We want to say this is forever and I will love you exactly like this for the rest of my days, but the truth is, no one can promise that. People can promise to try with everything they’ve got to dig deep and fight for the relationship when necessary, and to nurture it and treasure it, and treat it as the incredible gift it is. They can promise to keep seeing you with fresh eyes every day, to keep opening to you as you change and grow, and to do everything they can to support your growth and your full expansion and your inner yes,  but that’s the most you can hope for or expect, and that’s the most you can offer, too. And that’s a lot.

I get emails from people on a fairly regular basis and they go something like, “Everyone I’ve been with has cheated on me, so now I believe everyone cheats.” Or, “Everyone I’ve been with has left me, so I think everyone leaves.” No, the people you’ve been picking cheat and leave, that’s the story to examine. Because we always know. We may not want to know, but somewhere down deep, the alarm goes off, and we listen, or we barrel forward, anyway. I dated a guy once and we were maybe a month in, and he told me he had a guy friend crashing with him one night. I can’t explain it, but I knew in my gut something was off. I knew enough that I walked my dog over to his house in the rain, even though I felt crazy doing it, and even though I was worried he might see me, and watched him walk into his building holding hands with the guy. I watched the lights go on inside his house, and then I watched them go off. And it wasn’t the gender that was painful. Dishonesty is the thing. Without trust there’s no relationship.

If you notice patterns in your romantic life, like you keep overriding your intuition and end up getting hurt, take a good, unflinching look at what’s happening within you. Do you feel some deep shame, like you aren’t worthy of love? Do you have a belief system you’re subconsciously trying to validate, as in, “Everyone leaves, so I’ll keep picking people who seem likely to leave, that way my beliefs are held up and even though it hurts, the world makes sense this way and I can keep clinging to my story”? Are you living in the fear of what it would mean to really let go, to really open up, to allow someone to see you and hold you and accept you as you really are, and not just as you wish to be perceived? How long do you want to do that, exactly? Because you can repeat the cycle again and again, and blame this person or that person, but if you really want to know the truth, you are just breaking your own heart. You are, no one else. And you’re doing that by deflection.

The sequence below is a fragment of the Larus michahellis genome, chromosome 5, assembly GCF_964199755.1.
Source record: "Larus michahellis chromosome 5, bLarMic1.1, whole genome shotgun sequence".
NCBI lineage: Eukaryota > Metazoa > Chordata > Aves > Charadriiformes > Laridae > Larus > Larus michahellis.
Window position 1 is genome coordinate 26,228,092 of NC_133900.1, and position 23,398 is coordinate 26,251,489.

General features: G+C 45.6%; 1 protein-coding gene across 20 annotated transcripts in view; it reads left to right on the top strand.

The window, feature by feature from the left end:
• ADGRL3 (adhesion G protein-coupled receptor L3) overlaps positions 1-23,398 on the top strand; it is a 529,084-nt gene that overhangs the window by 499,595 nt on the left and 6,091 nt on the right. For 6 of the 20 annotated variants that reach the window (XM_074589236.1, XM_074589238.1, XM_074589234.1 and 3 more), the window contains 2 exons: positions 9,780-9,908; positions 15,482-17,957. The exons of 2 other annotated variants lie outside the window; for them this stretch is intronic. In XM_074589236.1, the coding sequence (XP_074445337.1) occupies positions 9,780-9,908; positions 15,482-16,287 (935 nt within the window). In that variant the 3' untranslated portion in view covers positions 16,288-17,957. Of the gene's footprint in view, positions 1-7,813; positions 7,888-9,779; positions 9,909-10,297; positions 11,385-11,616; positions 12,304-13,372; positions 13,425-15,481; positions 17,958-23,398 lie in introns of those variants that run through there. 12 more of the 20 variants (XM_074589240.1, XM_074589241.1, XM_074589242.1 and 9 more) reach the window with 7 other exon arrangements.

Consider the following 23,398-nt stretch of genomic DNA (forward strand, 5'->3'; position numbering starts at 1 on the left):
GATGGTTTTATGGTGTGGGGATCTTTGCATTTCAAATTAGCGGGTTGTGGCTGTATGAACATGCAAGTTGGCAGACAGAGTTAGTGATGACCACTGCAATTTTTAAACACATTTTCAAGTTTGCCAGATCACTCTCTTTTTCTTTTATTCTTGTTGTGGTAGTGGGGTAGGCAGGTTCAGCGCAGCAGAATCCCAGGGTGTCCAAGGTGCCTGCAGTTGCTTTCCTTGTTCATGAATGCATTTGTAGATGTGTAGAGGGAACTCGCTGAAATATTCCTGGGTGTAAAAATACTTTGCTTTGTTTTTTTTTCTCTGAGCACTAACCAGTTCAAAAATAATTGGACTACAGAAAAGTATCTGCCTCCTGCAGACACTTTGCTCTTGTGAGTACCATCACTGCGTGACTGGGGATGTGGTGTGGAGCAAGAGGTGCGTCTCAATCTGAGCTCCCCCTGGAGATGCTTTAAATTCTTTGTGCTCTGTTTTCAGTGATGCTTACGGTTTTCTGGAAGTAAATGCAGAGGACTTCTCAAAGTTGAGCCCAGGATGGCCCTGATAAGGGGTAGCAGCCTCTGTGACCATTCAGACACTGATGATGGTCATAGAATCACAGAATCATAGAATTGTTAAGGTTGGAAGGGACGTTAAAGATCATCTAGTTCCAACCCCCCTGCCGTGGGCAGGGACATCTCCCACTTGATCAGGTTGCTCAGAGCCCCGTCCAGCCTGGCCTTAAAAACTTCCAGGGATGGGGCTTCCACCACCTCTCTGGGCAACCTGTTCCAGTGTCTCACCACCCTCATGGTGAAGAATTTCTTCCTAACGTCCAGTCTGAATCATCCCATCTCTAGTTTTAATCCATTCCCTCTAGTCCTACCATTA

When you keep picking people who seem likely to let you down, even when all the intuitive alarm bells are going off, you are choosing a ride into a brick wall. You’re getting on the train, you’re buying the ticket, and you’re taking a ride on the track marked “Reckless.” Because how many times do you think you can be careless with your heart before it starts to harden? Two? Three? Seven? If you want to love, you’re going to have to be a bada$$. It’s not an undertaking for the fearful, so if you’re feeding your fears, have a seat and let the trains whiz by you, because if you jump on, it’s not going to be pretty. Sit on the bench until you recognize, with every bit of your being, how insanely special you are. How many gifts you bring to the table, how much depth and empathy and patience and kindness exists within you, ready to be shared. How much joy. Then get on the train, but only if it’s on the track marked “Potential”, and open up to love, even though you may be hurt.

Do it anyway. Love is the most liberating experience in the world. The process of figuring out how to dive in may be painful and full of false starts, but love itself will never hurt you. The complicated, confused, very human people who are also trying to open to it may, but send them love, too. Because every experience teaches us something about who we are, what lights us up, what we want and don’t want, and how to keep going inside to open up to more of that love we all possess. Sending you some right now, Ally Hamilton

The One You Feed

twowolvesWe are all capable of incredible kindness and light, and also of indifference and self-absorption. It’s easy to move through life with blinders on, thinking of the world as though it’s rotating around us. As if whatever happens is happening to us. As though we are being punished or rewarded, or as though we are owed something. Some of life is incomprehensibly painful, and some of it will crack your heart wide open with gratitude. Life is just life, it is happening, it is moving and flowing. This was true before we existed, and it will be true after we’re gone. We get a blink, you know?

With your blink, I recommend you blaze your way through. How you respond to this life is your choice. What you feed is up to you. I believe in free will. I believe in facing your fears and slaying your dragons and sitting with your pain and owning your truth. I believe in acknowledging those places where you may be weak, and turning them into places of incredible strength. I believe in knowing yourself, and I believe in accountability. I believe if you want to be happy, you need to shift your focus and consider what you might do to uplift someone else. You cannot control circumstances, but you can work on the way you respond to them. You can weigh yourself down with resentment and rage. You can do your days bitterly. Or you can feed gratitude and light and love and oh, that sunset is unbelievable. You can soak the joy out of every moment possible, and when it is time to cry, you can cry openly, freely, on your knees with a pure heart. You can fight your way through this thing, or you can open to the flow. It takes courage to surrender, to be vulnerable, to realize you are not in control, and to meet each day with your heart wide open, anyway.